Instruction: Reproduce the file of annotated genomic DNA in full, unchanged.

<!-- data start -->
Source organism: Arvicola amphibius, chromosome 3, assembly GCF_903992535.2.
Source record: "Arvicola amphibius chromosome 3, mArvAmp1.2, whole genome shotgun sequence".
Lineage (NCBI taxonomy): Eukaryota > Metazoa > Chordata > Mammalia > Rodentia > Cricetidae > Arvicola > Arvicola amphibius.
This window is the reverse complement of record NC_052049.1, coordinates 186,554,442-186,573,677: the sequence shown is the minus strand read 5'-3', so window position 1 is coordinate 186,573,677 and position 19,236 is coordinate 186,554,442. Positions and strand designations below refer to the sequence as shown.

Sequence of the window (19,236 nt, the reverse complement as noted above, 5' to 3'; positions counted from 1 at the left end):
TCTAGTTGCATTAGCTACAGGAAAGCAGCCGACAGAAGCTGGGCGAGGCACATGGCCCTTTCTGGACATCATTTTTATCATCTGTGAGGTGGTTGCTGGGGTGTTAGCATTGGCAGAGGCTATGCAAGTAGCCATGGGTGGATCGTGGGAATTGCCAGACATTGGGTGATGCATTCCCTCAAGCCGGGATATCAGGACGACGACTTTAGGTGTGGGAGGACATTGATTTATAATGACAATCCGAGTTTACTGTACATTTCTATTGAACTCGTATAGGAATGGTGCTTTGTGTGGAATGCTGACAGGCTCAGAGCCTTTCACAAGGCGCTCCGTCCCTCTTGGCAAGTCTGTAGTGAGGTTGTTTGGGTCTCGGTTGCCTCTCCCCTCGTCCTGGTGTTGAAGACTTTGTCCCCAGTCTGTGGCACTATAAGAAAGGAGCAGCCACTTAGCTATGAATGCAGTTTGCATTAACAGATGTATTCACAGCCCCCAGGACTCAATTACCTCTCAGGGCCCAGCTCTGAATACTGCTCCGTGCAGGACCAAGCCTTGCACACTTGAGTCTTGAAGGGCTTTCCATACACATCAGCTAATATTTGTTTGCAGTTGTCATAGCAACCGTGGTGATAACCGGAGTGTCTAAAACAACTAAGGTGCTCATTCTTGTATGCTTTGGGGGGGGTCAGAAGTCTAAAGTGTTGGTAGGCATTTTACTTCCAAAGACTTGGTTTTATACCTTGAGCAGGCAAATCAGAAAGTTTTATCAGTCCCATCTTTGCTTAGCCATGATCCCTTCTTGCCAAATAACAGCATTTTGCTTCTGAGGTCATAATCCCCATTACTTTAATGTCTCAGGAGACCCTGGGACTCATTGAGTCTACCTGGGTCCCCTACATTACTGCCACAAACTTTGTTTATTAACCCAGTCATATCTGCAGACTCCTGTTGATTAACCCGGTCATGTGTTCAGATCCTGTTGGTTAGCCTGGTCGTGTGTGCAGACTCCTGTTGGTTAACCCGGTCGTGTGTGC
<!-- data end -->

Source organism: Arvicola amphibius, chromosome 3, assembly GCF_903992535.2.
Source record: "Arvicola amphibius chromosome 3, mArvAmp1.2, whole genome shotgun sequence".
Lineage (NCBI taxonomy): Eukaryota > Metazoa > Chordata > Mammalia > Rodentia > Cricetidae > Arvicola > Arvicola amphibius.
This window is the reverse complement of record NC_052049.1, coordinates 186,554,442-186,573,677: the sequence shown is the minus strand read 5'-3', so window position 1 is coordinate 186,573,677 and position 19,236 is coordinate 186,554,442. Positions and strand designations below refer to the sequence as shown.

Sequence of the window (19,236 nt, the reverse complement as noted above, 5' to 3'; positions counted from 1 at the left end):
TCTAGTTGCATTAGCTACAGGAAAGCAGCCGACAGAAGCTGGGCGAGGCACATGGCCCTTTCTGGACATCATTTTTATCATCTGTGAGGTGGTTGCTGGGGTGTTAGCATTGGCAGAGGCTATGCAAGTAGCCATGGGTGGATCGTGGGAATTGCCAGACATTGGGTGATGCATTCCCTCAAGCCGGGATATCAGGACGACGACTTTAGGTGTGGGAGGACATTGATTTATAATGACAATCCGAGTTTACTGTACATTTCTATTGAACTCGTATAGGAATGGTGCTTTGTGTGGAATGCTGACAGGCTCAGAGCCTTTCACAAGGCGCTCCGTCCCTCTTGGCAAGTCTGTAGTGAGGTTGTTTGGGTCTCGGTTGCCTCTCCCCTCGTCCTGGTGTTGAAGACTTTGTCCCCAGTCTGTGGCACTATAAGAAAGGAGCAGCCACTTAGCTATGAATGCAGTTTGCATTAACAGATGTATTCACAGCCCCCAGGACTCAATTACCTCTCAGGGCCCAGCTCTGAATACTGCTCCGTGCAGGACCAAGCCTTGCACACTTGAGTCTTGAAGGGCTTTCCATACACATCAGCTAATATTTGTTTGCAGTTGTCATAGCAACCGTGGTGATAACCGGAGTGTCTAAAACAACTAAGGTGCTCATTCTTGTATGCTTTGGGGGGGGTCAGAAGTCTAAAGTGTTGGTAGGCATTTTACTTCCAAAGACTTGGTTTTATACCTTGAGCAGGCAAATCAGAAAGTTTTATCAGTCCCATCTTTGCTTAGCCATGATCCCTTCTTGCCAAATAACAGCATTTTGCTTCTGAGGTCATAATCCCCATTACTTTAATGTCTCAGGAGACCCTGGGACTCATTGAGTCTACCTGGGTCCCCTACATTACTGCCACAAACTTTGTTTATTAACCCAGTCATATCTGCAGACTCCTGTTGATTAACCCGGTCATGTGTTCAGATCCTGTTGGTTAGCCTGGTCGTGTGTGCAGACTCCTGTTGGTTAACCCGGTCGTGTGTGC